Notes From the Working Class: My Small Book

The Yonkers Carnegie Library was commonly held to be the most beautiful building in the city. I remember the library sat high on the hill and seemed to see the far corners of the world, beyond the Hudson River. The library took Yonkers for what it was—a city hovering in an undefined limbo, blurring the distinction among urban, suburban, and rural; and the rich, middle and working-classes, and the poor; and the people, black, brown, and white.

Superorganism: Unite or Die

Unite or Die is Chapter Four in Dr. Peter Corning's ground breaking work: Superorganism. Superorganism is a cautionary tale of the ancient human societies that have vanished – many of them as victims of ecological disasters. To purchase Superorganism in its entirety, go to the local bookstore nearest you, or online via Cambridge University Press or Amazon


OCTOBER 2023: Wild Trees and Animal Crossings

As the leaves flare in brilliant hues of orange, gold and russet, and the days grow shorter, we have a few environmental items available for your reading pleasure. One of my favorite places on earth is Oswald State Park. Writing about the Short Sand Trail is a gift to myself and hopefully a gift to you too. Happy October!!

Making Way for Wildlife

Making Way for Wildlife by Barbara Lloyd McMichael is an appreciative nod to the animal crossings in Washington State that help animals, from panthers to tortoises and ducklings to deer, get safely to the other side of the road.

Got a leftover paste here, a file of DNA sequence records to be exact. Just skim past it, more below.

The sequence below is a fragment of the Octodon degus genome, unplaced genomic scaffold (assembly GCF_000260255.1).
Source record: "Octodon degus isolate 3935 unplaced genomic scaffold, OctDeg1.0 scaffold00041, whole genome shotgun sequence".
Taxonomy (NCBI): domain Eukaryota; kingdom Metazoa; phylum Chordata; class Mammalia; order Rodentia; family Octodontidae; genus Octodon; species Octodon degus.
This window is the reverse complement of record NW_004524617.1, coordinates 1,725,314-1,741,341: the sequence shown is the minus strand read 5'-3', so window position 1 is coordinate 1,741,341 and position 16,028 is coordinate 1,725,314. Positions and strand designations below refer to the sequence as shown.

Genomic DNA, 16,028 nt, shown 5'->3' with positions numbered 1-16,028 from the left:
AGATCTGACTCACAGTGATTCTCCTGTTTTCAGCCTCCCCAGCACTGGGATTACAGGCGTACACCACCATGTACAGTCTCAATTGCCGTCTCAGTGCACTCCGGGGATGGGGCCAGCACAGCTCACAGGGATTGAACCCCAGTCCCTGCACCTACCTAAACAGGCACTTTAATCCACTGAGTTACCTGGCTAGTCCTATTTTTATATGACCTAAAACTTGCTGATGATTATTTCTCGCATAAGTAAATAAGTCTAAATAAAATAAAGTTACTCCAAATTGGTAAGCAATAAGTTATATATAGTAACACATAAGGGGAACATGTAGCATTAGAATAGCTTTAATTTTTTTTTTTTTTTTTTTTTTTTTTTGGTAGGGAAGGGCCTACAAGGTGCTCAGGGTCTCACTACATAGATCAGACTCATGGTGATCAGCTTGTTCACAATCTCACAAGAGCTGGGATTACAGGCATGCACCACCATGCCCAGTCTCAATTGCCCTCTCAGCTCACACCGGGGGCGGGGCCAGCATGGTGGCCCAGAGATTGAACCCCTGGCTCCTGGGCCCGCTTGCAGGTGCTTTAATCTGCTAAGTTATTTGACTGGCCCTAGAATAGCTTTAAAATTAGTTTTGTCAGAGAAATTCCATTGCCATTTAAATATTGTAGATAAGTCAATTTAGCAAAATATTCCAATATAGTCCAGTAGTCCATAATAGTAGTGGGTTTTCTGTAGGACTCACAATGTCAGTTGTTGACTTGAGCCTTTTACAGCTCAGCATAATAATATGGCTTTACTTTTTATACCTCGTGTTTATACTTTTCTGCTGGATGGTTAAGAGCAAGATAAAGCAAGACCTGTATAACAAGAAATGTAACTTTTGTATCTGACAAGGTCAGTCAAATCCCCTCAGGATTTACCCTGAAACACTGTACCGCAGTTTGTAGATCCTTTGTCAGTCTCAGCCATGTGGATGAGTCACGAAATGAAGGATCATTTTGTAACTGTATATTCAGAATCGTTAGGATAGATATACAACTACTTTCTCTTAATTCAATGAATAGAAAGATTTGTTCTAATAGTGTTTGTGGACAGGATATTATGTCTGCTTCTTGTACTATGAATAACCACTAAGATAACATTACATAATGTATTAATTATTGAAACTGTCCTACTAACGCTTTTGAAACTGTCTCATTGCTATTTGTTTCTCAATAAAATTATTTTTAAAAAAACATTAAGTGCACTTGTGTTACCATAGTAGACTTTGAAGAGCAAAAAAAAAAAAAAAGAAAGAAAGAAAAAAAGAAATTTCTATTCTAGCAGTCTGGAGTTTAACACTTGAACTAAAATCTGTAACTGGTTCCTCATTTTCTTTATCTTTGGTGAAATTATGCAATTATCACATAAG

Are You Prepared?

October is Cybersecurity Awareness Month, which has grown into  a collaborative effort between government and industry to enhance cybersecurity awareness, encourage actions by the public to reduce online risk and generated discussion on cyber threats on a national and global scale  The Cybersecurity and Infrastructure Security Agency (CISA) advises that there are four basic steps both individuals and businesses can take to better manage their online actions:

Do Radio Stations & Newspapers Push a Liberal or a Conservative Agenda?

Conservative commentators and politicians attack the reliability of the "media" since they believe the liberals control it. While the liberals do not dismiss all media as being too conservative, they argue that big corporations' concentration of media ownership limits the breadth of opinion and promotes conservative views, such as promoting a smaller federal government.

The Lessons of History: Past, Present, and Future

Eco-suicide is far easier to do and more predictable than we had once thought.  Indeed, our entire history as a species provides a cautionary tale.  The archeological record is littered with examples of ancient human societies that have vanished – many of them as victims of ecological disasters – from the very first city, Ur, to the Sumerians, Babylonians, Akkadians, Old Kingdom Egypt, the Hittites, Minoans, Mayans, Incas, Aztecs, Olmecs, Teotihuacan, the Anasazi, the Carthaginians, the Khmer Empire, and others. 

Robin Lindley Interviews Emma Southon on the True Crime Stories of Ancient Rome

It’s no surprise to historians that ancient Rome was extremely violent. From the killing of Remus by Romulus to the gruesome assassination of Caesar in the Senate, murder was common and, for the most part, the act was not considered a crime by the state.

Historian Dr. Emma Southon brings this brutal world to life in her book A Fatal Thing Happened on the Way to the Forum: Murder in Ancient Rome (Abrams Press).